As a Jew of Iraqi descent living in Israel, I was taught to take prideful note of the role that my ethnic group played in building the country.
”You see that bridge?” my uncle would ask me as we watched footage of a Tel Aviv sports event. “An Iraqi Jew built it.” And when the TV switched to a commercial for an appliance company, my uncle, who left Baghdad in 1943 at the age of 16, would say: “The owner of that company is Iraqi. Do you see how he built it from nothing?”
The message was that Iraqi Jews are, well, superior, in everything from building bridges to marketing refrigerators to cooking kuba. As a universalist but also an enthusiastic consumer of my aunt’s Friday night dinners, I found the last part of my uncle’s theory difficult to refute.
I am less persuaded by Mitt Romney’s statement during his recent visit to Israel, where he attributied the gap between the Israeli and Palestinian economies to cultural differences.
Romney compared Israel’s gross domestic product per capita of $31,000 with the Palestinian GDP per capita of $1,600 (Romney quoted it incorrectly as being $10,000), reportedly noting that “culture makes all the difference.”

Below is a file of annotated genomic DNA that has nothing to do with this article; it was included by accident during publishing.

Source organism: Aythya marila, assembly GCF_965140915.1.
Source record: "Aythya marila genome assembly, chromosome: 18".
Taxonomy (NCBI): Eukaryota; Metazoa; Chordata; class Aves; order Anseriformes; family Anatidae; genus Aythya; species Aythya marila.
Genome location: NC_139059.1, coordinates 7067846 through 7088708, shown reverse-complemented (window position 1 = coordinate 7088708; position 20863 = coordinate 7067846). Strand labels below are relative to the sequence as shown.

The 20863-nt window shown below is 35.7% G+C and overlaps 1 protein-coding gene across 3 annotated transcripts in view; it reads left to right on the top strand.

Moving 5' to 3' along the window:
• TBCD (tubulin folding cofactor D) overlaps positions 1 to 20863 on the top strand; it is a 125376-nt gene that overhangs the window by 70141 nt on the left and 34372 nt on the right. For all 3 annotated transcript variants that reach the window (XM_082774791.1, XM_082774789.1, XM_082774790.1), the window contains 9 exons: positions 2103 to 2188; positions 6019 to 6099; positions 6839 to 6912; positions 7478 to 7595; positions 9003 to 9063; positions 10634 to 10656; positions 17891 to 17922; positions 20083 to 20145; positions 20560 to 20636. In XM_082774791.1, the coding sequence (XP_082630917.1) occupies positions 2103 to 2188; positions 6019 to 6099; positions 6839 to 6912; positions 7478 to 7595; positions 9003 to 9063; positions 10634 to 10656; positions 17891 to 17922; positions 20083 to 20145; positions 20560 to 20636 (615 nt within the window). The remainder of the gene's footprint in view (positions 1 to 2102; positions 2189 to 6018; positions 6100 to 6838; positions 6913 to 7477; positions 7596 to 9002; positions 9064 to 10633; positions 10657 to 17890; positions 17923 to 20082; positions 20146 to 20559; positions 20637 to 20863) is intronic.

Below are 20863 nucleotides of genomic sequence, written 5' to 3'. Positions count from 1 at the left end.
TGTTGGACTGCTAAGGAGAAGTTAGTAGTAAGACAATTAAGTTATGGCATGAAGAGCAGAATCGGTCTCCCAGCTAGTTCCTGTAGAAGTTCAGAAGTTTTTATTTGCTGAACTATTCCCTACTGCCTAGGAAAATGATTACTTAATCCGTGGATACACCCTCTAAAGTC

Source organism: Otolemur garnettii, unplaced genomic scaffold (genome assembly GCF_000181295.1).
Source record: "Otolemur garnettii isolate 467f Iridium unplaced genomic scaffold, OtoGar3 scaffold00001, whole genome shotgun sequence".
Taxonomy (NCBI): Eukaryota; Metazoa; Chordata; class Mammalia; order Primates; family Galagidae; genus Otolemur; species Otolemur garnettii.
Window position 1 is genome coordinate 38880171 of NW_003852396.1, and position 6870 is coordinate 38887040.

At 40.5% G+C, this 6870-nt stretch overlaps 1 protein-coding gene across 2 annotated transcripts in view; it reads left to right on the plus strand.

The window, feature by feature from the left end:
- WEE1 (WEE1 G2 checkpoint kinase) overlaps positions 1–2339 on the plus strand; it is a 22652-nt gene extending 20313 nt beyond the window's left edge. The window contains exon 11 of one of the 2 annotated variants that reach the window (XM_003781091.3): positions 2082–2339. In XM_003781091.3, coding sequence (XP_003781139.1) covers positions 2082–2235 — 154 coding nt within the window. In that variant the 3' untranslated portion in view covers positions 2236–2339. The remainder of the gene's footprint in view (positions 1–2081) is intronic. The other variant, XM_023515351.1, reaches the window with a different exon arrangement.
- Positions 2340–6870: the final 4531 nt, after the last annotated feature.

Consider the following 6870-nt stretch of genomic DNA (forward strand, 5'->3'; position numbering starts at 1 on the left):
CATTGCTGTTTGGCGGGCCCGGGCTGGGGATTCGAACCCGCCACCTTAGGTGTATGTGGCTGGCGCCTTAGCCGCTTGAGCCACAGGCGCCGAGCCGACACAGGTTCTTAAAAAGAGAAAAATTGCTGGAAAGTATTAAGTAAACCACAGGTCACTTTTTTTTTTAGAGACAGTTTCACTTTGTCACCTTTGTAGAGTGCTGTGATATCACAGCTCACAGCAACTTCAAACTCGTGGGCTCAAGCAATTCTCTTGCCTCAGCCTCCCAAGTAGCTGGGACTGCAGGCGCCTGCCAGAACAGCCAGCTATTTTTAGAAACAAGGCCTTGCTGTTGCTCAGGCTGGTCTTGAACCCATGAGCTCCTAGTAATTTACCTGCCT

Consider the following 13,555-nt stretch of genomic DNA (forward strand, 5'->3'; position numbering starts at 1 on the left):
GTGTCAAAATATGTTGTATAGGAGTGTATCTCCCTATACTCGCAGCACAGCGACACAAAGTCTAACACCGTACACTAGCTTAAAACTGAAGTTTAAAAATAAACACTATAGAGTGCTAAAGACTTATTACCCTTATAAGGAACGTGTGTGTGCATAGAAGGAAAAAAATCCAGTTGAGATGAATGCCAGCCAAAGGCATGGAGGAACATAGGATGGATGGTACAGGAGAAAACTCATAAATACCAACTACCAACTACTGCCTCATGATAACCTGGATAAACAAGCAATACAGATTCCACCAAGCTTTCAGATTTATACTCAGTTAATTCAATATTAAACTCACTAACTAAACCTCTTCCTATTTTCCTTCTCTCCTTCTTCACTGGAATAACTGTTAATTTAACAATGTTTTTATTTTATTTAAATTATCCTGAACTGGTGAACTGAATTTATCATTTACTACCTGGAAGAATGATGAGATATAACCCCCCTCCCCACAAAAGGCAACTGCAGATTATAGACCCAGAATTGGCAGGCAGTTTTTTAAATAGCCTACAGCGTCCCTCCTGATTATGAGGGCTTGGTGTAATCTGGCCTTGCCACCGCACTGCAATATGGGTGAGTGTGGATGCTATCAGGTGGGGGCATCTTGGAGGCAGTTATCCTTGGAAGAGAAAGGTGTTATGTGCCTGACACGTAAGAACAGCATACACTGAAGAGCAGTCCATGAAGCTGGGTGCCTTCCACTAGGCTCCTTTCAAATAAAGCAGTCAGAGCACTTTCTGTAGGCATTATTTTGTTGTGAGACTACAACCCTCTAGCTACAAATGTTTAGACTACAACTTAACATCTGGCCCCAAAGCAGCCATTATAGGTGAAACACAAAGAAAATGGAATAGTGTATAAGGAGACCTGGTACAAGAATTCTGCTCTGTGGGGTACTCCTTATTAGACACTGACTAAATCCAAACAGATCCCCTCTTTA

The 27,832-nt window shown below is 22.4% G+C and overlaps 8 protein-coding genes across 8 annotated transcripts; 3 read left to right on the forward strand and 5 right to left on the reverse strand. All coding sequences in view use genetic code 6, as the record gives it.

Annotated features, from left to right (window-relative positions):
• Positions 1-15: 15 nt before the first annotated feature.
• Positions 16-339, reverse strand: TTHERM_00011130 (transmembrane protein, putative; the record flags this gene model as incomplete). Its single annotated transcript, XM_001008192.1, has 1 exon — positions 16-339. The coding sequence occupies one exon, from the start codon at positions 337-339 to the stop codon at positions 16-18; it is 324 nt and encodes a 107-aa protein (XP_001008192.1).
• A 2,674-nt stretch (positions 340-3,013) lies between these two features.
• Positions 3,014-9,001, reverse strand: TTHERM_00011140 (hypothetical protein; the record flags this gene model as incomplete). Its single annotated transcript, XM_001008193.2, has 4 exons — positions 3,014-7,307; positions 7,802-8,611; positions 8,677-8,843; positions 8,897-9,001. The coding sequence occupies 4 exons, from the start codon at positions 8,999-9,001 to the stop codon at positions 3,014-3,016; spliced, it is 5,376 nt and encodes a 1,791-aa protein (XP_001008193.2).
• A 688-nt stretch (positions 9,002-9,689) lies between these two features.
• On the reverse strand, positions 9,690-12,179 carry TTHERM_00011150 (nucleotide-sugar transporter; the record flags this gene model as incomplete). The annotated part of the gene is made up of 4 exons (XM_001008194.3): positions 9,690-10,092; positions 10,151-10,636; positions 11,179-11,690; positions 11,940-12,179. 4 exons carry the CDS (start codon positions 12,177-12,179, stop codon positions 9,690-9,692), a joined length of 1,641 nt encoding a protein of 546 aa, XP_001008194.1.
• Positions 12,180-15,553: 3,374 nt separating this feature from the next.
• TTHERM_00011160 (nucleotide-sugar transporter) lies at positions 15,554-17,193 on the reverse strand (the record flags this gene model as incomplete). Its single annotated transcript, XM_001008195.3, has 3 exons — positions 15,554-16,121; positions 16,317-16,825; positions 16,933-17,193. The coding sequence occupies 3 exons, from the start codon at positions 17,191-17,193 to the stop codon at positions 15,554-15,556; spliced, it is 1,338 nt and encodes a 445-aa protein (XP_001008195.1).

I applaud the phenomenal economic growth that Israel has experienced in the past 64 years, propelling its per capita GDP beyond even Western European countries like Greece and Portugal. The energy and creativity that has fueled the Israeli high-tech sector, pharmaceutical industry and tourism growth would make my uncle proud (although he would bristle at any attempt to give credit to non-Iraqis). As a sovereign country in control of its borders and trade policies, Israel has had the freedom to develop its economy, and the financial support of Diaspora Jewish communities and American foreign aid has been a significant contributing factor.
We should allow our Palestinian neighbors the same freedom. It is impossible to discuss the economy of the Palestinian territory, which has been under Israeli control since 1967, without discussing Israeli policies and especially restrictions on freedom of movement that have shaped the possibilities available to small business owners, factory workers, farmers and professionals.